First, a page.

Well the answer to that is to change the law, so that the accused isn't named until conviction, as I suggested above. But expecting the media to not report stuff is just going to lead to the sort of selective reporting which the Manx media is all too capable of in any case. As to any exceptions, I wouldn't see them being used very often - any more than the current ones for naming the victim are. But there are cases where a serial offender has a pattern of offending and finding more victims can help achieve a conviction.
  14. Roger Mexico

    Lessons haven't been learned

    Actually a lot of countries do prevent the naming of the accused in sexual offence cases - Ireland for example (though only for rape) - or even in all crimes. But revealing the name of the victim is hardly 'equalling it up' - it's just causing two wrongs instead of one and discouraging victims from reporting sexual assaults. You can imagine how the papers would perve over it - printing pictures of the victim to look as salacious as possible and going through their social media to accuse them of things. No doubt some of their readers would get off on it as well. It's quite clear that when the media are getting indignant about those who have been mistakenly accused, they aren't really concerned about them. Otherwise all they need to do is not report the case. Instead they really want to treat those who making the accusations in the same way.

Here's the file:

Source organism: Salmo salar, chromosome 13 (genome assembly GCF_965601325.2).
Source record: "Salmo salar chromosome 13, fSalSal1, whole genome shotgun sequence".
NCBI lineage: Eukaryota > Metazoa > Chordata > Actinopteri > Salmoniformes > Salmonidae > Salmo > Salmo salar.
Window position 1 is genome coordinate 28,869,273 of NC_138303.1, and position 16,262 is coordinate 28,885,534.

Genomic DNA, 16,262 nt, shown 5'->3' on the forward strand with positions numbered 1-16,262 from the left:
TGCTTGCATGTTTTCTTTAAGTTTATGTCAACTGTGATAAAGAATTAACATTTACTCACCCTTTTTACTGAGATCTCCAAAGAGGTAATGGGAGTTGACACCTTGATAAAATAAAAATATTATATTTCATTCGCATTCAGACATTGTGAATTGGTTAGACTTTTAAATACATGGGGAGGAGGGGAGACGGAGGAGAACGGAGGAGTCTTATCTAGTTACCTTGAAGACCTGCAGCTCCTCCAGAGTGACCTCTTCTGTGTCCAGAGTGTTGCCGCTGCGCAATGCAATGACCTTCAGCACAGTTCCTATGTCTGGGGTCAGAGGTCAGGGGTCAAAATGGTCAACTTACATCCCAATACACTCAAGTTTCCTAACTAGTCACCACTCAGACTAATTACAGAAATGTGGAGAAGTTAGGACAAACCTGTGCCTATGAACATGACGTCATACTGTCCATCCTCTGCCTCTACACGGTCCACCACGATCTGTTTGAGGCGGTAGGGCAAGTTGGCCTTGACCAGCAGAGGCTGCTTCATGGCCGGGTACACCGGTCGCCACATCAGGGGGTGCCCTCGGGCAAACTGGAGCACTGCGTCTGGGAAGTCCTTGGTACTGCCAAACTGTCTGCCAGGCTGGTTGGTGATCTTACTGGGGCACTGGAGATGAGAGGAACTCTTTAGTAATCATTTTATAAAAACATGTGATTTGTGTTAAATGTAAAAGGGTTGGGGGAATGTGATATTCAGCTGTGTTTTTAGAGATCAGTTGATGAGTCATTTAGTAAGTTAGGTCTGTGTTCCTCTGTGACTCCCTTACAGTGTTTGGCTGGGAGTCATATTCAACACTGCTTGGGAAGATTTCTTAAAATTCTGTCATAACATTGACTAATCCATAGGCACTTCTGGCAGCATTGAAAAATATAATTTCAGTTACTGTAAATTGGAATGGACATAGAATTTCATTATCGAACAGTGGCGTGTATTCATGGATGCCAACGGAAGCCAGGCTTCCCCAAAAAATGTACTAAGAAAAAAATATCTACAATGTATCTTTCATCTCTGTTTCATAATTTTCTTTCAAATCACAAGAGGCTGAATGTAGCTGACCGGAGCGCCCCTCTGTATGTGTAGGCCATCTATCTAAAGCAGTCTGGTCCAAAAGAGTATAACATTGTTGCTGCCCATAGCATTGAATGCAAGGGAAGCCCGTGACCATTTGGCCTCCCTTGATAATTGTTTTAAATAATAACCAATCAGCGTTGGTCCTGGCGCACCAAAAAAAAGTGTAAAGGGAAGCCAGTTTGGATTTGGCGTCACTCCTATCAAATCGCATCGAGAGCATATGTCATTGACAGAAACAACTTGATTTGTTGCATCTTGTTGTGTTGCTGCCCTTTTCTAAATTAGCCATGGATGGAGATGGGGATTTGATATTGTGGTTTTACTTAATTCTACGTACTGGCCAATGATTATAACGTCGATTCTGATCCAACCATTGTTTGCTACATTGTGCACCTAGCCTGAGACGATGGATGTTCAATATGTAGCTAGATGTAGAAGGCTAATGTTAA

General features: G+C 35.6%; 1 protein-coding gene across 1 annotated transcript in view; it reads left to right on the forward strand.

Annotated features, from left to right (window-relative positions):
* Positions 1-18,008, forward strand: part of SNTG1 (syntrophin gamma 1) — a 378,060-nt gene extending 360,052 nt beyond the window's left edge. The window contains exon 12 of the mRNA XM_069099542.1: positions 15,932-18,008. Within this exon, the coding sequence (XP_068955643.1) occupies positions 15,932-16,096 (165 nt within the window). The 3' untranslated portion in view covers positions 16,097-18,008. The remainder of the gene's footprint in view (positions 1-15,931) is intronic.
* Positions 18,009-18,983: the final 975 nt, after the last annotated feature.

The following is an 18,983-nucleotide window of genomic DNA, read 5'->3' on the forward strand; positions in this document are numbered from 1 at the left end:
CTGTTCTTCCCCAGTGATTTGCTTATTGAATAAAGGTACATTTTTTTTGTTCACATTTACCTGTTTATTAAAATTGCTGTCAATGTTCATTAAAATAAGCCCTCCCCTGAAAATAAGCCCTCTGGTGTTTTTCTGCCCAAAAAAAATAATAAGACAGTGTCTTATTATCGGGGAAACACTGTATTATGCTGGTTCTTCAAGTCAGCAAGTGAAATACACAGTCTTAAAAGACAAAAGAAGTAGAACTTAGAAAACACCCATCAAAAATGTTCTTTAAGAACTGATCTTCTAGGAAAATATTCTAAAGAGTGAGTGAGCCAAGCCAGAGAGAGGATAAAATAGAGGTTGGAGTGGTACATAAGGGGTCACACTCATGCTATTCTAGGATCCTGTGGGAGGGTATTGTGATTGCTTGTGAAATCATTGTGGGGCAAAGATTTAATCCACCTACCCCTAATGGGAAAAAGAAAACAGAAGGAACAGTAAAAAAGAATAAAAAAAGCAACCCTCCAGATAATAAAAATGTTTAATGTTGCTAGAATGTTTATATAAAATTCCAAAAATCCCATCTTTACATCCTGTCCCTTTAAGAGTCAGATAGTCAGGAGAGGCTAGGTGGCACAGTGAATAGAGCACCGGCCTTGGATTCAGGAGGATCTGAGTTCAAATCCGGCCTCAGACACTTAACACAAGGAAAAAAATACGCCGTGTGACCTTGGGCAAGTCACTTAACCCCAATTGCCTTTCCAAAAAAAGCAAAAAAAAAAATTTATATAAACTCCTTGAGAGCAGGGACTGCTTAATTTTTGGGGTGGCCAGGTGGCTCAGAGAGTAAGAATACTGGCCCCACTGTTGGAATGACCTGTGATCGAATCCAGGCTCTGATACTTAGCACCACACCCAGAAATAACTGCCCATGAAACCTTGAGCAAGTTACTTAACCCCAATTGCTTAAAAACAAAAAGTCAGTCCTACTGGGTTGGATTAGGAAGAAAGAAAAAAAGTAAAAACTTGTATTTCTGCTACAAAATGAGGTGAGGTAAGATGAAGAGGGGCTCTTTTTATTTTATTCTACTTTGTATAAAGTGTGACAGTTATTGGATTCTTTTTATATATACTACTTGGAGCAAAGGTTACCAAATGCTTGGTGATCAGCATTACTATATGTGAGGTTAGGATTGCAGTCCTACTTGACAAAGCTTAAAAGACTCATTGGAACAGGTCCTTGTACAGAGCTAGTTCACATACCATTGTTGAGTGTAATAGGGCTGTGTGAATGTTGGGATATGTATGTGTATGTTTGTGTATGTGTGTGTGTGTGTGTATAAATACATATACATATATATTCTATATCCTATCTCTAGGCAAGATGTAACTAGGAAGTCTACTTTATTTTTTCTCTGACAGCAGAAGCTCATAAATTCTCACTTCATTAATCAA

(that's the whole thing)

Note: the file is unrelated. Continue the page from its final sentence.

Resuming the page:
15. Roger Mexico

    Lessons haven't been learned

    But reporting restrictions can only be imposed for a reason - to protect alleged victims or to preserve evidence, say. And to some extent there are restrictions anyway - they haven't provided any more information than the charges brought plus background information in the public domain. And we'd all complain if the identity of a member of the 'establishment' was protected from publicity while charges against other less prominent people were made known.. There's an argument that the identity of the accused should be normally[1] be protected in such cases until conviction - and there's polling evidence from Britain to suggest this would be most people's preference. Indeed I think this was the situation (at least in Britain) when anonymity for victims was brought in, until pressure from the media, annoyed at losing their juicy court cases, got it changed. But until the law is changed back, the media is entitled to report what it can. [1] There are some cases where it might be an advantage to publicise an arrest, so as to encourage other victims to come forward, but this could be dealt with by the judicial process.